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Building Your Static Site With Hugo, FlightJS, Sass, and Gulp

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Building Your Static Site With Hugo, FlightJS, Sass, and Gulp

Static site doesn't mean no dynamic behavior. This example shows how to attach event listeners to a static Hugo site.

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Hugo provides a good workspace for creating layouts and content. I'm very satisfied with the options available to customize the site. However, Hugo does not have a say in how CSS and JavaScript should be structured so that it can be included on our site. In Hugo, the DOM nodes are already created, and we need a mechanism with which we can employ in adding event listeners to these DOM nodes. 

Single Page Application (SPA) frameworks like Angular and React create DOM nodes and define event listeners in the controller of the component. To attach event listeners to an existing DOM tree I came across a JavaScript framework called FlightJS. It's a framework created by the folks at Twitter that helps in adding behaviour to the DOM nodes. It's a minimal framework which does not dictate how the DOM nodes should be rendered nor it dictates the other aspects of the web application, such as routing, request/response handling, structuring data so that other components can consume it, etc. FlightJS provides only a mechanism that enables us to add behaviour to the existing DOM nodes.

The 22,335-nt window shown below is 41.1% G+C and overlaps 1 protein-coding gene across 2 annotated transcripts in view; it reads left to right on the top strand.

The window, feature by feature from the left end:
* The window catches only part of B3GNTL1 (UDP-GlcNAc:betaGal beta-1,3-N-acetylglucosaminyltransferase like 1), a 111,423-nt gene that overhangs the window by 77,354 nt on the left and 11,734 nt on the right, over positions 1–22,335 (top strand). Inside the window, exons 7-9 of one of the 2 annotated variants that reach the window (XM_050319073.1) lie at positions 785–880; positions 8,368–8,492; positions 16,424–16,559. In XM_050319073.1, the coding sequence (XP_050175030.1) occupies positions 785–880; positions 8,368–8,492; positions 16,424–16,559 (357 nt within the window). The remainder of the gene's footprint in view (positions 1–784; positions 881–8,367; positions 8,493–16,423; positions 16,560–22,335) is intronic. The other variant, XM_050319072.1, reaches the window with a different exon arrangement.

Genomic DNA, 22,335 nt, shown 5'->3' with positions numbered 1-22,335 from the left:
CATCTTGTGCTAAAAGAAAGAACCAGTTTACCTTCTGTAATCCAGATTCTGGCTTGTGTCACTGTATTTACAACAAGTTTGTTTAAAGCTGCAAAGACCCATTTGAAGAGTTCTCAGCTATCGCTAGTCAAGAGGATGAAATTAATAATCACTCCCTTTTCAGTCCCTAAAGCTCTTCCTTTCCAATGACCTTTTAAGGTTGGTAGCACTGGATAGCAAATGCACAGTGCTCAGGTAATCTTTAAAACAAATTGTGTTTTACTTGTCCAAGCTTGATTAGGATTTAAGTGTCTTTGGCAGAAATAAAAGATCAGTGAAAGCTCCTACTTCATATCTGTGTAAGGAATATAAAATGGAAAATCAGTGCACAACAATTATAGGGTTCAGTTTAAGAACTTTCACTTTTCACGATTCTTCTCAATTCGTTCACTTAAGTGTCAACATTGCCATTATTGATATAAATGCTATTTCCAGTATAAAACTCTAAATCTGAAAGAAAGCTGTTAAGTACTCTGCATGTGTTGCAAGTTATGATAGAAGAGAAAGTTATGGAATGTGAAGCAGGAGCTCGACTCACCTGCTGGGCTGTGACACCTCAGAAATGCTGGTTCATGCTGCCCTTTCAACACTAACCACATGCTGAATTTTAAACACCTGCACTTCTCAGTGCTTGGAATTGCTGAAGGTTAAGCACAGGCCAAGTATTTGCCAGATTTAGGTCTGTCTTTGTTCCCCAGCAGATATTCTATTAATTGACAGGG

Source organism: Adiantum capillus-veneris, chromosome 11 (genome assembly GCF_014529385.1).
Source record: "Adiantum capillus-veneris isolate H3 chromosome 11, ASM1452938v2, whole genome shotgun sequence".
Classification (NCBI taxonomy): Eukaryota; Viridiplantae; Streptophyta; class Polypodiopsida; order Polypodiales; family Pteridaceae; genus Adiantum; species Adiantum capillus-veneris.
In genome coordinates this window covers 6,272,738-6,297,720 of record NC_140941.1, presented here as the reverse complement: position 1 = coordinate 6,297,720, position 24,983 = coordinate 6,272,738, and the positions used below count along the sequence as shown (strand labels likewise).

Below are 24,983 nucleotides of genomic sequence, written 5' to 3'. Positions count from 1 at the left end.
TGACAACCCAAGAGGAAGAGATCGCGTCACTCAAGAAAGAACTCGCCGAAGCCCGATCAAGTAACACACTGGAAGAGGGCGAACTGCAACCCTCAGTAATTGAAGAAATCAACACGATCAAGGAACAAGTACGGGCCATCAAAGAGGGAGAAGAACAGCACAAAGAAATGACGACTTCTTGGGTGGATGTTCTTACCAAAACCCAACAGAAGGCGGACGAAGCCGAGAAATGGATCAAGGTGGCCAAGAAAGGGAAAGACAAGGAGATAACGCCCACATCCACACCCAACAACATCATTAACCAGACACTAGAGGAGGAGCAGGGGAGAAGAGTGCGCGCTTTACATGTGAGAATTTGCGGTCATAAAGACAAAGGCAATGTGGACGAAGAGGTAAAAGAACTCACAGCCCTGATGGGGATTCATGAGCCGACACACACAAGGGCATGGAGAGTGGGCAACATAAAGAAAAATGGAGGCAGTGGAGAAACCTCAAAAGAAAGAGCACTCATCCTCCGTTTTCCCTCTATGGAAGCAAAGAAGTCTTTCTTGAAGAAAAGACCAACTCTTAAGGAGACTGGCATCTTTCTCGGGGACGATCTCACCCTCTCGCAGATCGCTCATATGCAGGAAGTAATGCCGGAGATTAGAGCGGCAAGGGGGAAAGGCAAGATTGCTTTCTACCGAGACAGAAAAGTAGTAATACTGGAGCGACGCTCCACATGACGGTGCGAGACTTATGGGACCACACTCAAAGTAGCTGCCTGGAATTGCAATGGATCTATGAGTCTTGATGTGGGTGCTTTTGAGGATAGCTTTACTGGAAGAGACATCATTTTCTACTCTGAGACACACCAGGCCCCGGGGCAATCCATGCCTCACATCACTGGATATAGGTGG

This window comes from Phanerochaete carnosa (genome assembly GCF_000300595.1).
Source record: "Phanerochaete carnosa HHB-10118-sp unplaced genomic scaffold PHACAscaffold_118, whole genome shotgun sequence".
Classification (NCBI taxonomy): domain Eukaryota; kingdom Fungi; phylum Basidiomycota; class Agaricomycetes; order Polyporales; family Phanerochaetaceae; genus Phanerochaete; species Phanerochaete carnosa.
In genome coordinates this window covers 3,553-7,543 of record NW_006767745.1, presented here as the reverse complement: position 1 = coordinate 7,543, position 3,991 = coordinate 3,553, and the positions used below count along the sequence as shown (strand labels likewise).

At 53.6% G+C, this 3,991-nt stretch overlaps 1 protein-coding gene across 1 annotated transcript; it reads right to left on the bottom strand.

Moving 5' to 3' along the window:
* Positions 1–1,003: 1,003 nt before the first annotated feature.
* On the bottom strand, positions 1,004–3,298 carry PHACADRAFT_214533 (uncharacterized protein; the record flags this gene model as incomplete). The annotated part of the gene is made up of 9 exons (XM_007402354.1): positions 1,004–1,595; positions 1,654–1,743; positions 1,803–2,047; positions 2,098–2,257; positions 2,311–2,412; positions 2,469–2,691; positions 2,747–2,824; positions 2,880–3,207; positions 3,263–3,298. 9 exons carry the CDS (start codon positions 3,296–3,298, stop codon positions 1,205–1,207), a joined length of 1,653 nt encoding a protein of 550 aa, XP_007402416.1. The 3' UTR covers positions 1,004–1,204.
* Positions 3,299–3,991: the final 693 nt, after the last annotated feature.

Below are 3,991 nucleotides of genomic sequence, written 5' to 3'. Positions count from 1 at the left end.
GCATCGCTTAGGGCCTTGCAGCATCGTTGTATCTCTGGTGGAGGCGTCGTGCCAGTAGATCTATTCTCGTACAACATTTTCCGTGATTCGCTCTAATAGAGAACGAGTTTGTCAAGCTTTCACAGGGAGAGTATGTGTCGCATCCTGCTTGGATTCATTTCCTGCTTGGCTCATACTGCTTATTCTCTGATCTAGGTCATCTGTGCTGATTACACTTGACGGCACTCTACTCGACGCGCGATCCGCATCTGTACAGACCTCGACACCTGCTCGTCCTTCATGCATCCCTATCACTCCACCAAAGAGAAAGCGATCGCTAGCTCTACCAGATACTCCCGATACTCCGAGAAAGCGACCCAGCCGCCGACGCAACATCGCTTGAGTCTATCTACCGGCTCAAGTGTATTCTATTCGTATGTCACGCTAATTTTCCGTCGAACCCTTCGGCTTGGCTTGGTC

This is exactly what I needed to build my static site. Let's take a look at how I have structured my site using SCSS, FlightJS, and Gulp for building the static content: 


I have created an 'src' directory in my Hugo site which will contain all the JavaScript and SCSS files. Hugo's documentation suggests that we need to keep all static content (JavaScript, CSS, images, font files etc) in ' static' directory. Here ' src' directory will contain the development code i.e. unprocessed SCSS files and non-minified JavaScript files. The ' static' directory, on the other hand, will contain CSS code (processed SCSS) and minified JavaScript files which are production ready.

In our example, the FlightJS code can be included in ' js/pages/home/index.js' file. Here's the code which creates a FlightJS component, defines a ' click' event handler, and attaches the component to an existing DOM node:

// create a flight component
var AboutMeBtn = flight.component(aboutMe);

// component definition
function aboutMe () {
  // event listener for the click event
  this.onAboutMeBtnClick = function () {
    alert('About me');

  // after the component has been initialized, attched the event listener
  this.after('initialize', function () {
    this.on('click', this.onAboutMeBtnClick);

// attach the component to the DOM node with id - aboutMeBtn

FlightJS has a dependency on jQuery and thus you see jquery.js present in the ' vendor' directory. A lot can be done with FlightJS, however, I'm restricting this post to build a proof of concept which demonstrates the minimal functionality.